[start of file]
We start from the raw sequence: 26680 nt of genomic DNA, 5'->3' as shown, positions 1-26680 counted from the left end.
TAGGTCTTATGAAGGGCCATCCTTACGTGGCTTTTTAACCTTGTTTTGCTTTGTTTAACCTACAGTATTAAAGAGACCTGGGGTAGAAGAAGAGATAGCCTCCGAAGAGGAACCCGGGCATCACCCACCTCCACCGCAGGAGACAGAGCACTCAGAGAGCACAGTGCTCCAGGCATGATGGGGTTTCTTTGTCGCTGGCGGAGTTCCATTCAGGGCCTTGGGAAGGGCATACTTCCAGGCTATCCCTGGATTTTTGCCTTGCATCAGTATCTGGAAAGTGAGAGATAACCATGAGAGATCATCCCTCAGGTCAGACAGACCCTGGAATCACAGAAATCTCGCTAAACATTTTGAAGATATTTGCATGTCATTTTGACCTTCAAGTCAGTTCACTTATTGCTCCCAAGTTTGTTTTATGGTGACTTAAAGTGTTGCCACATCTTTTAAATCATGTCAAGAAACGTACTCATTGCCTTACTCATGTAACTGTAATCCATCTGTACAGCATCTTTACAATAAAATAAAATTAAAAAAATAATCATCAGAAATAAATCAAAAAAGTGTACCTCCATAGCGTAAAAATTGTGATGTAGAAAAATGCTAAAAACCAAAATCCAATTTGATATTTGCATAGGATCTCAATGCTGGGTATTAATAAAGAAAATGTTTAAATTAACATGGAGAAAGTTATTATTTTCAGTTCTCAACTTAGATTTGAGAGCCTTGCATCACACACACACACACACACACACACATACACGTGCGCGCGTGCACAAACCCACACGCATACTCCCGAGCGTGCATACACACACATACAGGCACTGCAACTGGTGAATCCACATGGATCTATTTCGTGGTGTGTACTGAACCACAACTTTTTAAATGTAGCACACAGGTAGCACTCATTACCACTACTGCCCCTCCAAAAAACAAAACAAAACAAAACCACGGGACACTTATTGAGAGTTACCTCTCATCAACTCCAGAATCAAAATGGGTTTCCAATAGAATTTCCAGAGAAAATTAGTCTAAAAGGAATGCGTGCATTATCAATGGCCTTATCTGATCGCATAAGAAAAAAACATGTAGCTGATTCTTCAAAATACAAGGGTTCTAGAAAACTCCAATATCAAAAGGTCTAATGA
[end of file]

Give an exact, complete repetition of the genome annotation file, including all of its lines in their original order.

We start from the raw sequence: 26680 nt of genomic DNA, 5'->3' as shown, positions 1-26680 counted from the left end.
TAGGTCTTATGAAGGGCCATCCTTACGTGGCTTTTTAACCTTGTTTTGCTTTGTTTAACCTACAGTATTAAAGAGACCTGGGGTAGAAGAAGAGATAGCCTCCGAAGAGGAACCCGGGCATCACCCACCTCCACCGCAGGAGACAGAGCACTCAGAGAGCACAGTGCTCCAGGCATGATGGGGTTTCTTTGTCGCTGGCGGAGTTCCATTCAGGGCCTTGGGAAGGGCATACTTCCAGGCTATCCCTGGATTTTTGCCTTGCATCAGTATCTGGAAAGTGAGAGATAACCATGAGAGATCATCCCTCAGGTCAGACAGACCCTGGAATCACAGAAATCTCGCTAAACATTTTGAAGATATTTGCATGTCATTTTGACCTTCAAGTCAGTTCACTTATTGCTCCCAAGTTTGTTTTATGGTGACTTAAAGTGTTGCCACATCTTTTAAATCATGTCAAGAAACGTACTCATTGCCTTACTCATGTAACTGTAATCCATCTGTACAGCATCTTTACAATAAAATAAAATTAAAAAAATAATCATCAGAAATAAATCAAAAAAGTGTACCTCCATAGCGTAAAAATTGTGATGTAGAAAAATGCTAAAAACCAAAATCCAATTTGATATTTGCATAGGATCTCAATGCTGGGTATTAATAAAGAAAATGTTTAAATTAACATGGAGAAAGTTATTATTTTCAGTTCTCAACTTAGATTTGAGAGCCTTGCATCACACACACACACACACACACACACATACACGTGCGCGCGTGCACAAACCCACACGCATACTCCCGAGCGTGCATACACACACATACAGGCACTGCAACTGGTGAATCCACATGGATCTATTTCGTGGTGTGTACTGAACCACAACTTTTTAAATGTAGCACACAGGTAGCACTCATTACCACTACTGCCCCTCCAAAAAACAAAACAAAACAAAACCACGGGACACTTATTGAGAGTTACCTCTCATCAACTCCAGAATCAAAATGGGTTTCCAATAGAATTTCCAGAGAAAATTAGTCTAAAAGGAATGCGTGCATTATCAATGGCCTTATCTGATCGCATAAGAAAAAAACATGTAGCTGATTCTTCAAAATACAAGGGTTCTAGAAAACTCCAATATCAAAAGGTCTAATGA